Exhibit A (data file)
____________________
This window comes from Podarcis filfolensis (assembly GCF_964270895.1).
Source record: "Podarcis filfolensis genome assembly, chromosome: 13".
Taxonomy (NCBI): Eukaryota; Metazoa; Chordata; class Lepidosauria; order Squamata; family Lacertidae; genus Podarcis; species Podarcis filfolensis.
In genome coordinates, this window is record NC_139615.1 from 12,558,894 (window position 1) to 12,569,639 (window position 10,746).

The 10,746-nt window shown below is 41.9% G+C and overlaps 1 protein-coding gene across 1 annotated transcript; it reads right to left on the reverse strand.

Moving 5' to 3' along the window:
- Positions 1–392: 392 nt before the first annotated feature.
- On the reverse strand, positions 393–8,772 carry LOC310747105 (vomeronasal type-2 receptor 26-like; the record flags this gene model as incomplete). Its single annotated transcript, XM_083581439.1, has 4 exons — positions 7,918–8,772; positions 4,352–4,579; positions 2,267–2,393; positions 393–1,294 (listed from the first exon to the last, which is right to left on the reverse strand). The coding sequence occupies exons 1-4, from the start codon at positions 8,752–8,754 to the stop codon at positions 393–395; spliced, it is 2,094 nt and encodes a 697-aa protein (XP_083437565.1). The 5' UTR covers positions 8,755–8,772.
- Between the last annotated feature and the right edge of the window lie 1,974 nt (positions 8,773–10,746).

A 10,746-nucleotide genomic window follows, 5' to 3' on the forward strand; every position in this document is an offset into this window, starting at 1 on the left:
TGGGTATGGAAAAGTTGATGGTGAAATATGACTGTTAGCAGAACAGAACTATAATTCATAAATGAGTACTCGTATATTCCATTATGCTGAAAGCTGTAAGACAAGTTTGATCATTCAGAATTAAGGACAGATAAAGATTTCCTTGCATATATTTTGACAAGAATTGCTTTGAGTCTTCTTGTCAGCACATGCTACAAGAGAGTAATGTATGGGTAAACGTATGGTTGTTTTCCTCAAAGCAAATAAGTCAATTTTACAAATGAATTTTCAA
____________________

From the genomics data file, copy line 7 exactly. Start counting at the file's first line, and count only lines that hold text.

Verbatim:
- Positions 1–392: 392 nt before the first annotated feature.